Indeed, for all of his expostulations in favor of the high minded and aristocratic enforcement of virtue, Mr. Will repeatedly expresses his deference to the conventional and the popular. The rights of proprietors [who wanted to keep the right to choose whom they would serve] in 1964 ‘had become intolerably divisive,’ so ‘conservatism properly understood’ accepts the demands of those who initiated the division. ‘An American majority was unusually aroused.’ So, authority must follow the majority. The welfare state is an idea whose time ‘has now come,’ so conservatives must accept the idea and must not resist the times. ‘If conservatism is to engage itself with the way we live now,’ it must adapt itself to current circumstances . . . .
Francis makes the useful observation that George Will is not a neoconservative, because that ideology tries to derive conservative policy positions from liberal premises. Mr. Will did the opposite: try to defend liberal initiatives from conservative principles. So, if not neoconservative, libertarian or classic conservative, what is Will’s ideology?
Mr. Will’s ideology is consistent . . . with the agenda of liberalism and the structures that carry out its agenda, and his self-professed aim ‘to recast conservatism in a form compatible with the broad popular initiatives of the day’ is in fact an admission of his acceptance of and deference to the liberal idols that modern statecraft adores. . . . It is therefore not surprising that his commentary is welcomed in and rewarded by liberal power centers. They have little to fear from him and his ideas and much to gain if his version of ‘conservatism’ should gain currency. He enjoys every prospect of a bright future . . . .
Will has indeed enjoyed the last 32 years as a spokesman for the establishment. His views are exactly as Sam Francis described over 30 years ago. He left the Republican Party in 2016 over the nomination of Trump and called for conservatives to “help him lose 50 states.” Last month, the man who lectured us on “conservatism properly understood” wrote that he hopes the Democrats win the mid-term elections so as to stop Mr. Trump. Just this week, he called the president “a sad, embarrassing wreck of a man,” for having met Vladimir Putin. It is fitting that the 77-year old pundit will end his career opining for MSNBC, the home of the leftist “resistance” against the first political leader in my lifetime to fight back against the liberal establishment.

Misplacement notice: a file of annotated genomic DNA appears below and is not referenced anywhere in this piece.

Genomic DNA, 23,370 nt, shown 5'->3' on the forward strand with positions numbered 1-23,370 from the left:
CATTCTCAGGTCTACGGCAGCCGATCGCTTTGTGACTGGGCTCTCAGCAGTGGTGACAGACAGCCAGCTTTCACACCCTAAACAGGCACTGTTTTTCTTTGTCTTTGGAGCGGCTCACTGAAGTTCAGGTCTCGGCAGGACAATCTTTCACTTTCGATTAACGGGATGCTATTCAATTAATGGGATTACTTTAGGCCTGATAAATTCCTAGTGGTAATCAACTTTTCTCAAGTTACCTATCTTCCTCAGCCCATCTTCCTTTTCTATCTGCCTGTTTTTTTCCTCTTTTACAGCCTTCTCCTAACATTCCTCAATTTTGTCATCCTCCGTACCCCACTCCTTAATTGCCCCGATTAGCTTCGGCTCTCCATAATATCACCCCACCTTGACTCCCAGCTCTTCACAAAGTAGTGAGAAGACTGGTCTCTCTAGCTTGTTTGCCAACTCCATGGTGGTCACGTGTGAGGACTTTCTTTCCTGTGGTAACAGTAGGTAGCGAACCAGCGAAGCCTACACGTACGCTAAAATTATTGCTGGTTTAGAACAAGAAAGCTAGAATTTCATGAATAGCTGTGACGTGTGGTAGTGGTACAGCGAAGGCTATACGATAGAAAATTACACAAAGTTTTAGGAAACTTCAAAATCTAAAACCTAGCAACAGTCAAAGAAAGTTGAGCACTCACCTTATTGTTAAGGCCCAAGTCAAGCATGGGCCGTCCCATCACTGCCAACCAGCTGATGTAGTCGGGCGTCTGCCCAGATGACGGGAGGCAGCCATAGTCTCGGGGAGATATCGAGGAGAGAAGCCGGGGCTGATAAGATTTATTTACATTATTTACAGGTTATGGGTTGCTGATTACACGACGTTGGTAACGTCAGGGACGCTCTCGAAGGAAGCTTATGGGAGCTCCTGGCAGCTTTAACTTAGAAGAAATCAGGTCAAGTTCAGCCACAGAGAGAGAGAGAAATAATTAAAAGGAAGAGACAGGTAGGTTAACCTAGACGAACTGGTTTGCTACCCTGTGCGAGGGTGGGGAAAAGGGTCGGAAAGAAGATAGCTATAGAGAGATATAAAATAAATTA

It is also fitting that as Mr. Will heads toward irrelevance, Francis is more popular and influential than ever, 13 years after his untimely death at the age of 57. Three books on Francis’ work have been published and more may follow. The website Counter-Currents regularly publishes his old Chronicles columns, which are as insightful now as they were 25 years ago. He is widely given credit for setting the stage for the rise of Donald Trump. His work was profiled in an article in National Journal in 2015. The piece was read on air by Rush Limbaugh to his 20 million followers. Even New York Times columnist David Brooks, one of Mr. Will’s Never Trump colleagues, wrote the following in September 2017:
The only time I saw Sam Francis face-to-face—in the Washington Times cafeteria sometime in the late 1980s or early 1990s—I thought he was a crank, but it’s clear now that he was at that moment becoming one of the most prescient writers of the past 50 years. There’s very little Donald Trump has done or said that Francis didn’t champion a quarter century ago.
Will anyone ever write anything like that about George Will?
Sam Francis labored in relative obscurity during his lifetime, even as George Will won awards and was paid handsomely for his defense of “liberal power centers.” It is too bad that Sam did not live to see the demise of “Conservative Inc.” lapdogs like Mr. Will and the rise of Donald Trump, fueled mostly by the Middle American Radicalism he advocated. But his work lives on and he is continually being proven correct to a wider and more appreciative audience. Unlike George Will, Sam’s legacy has a bright future.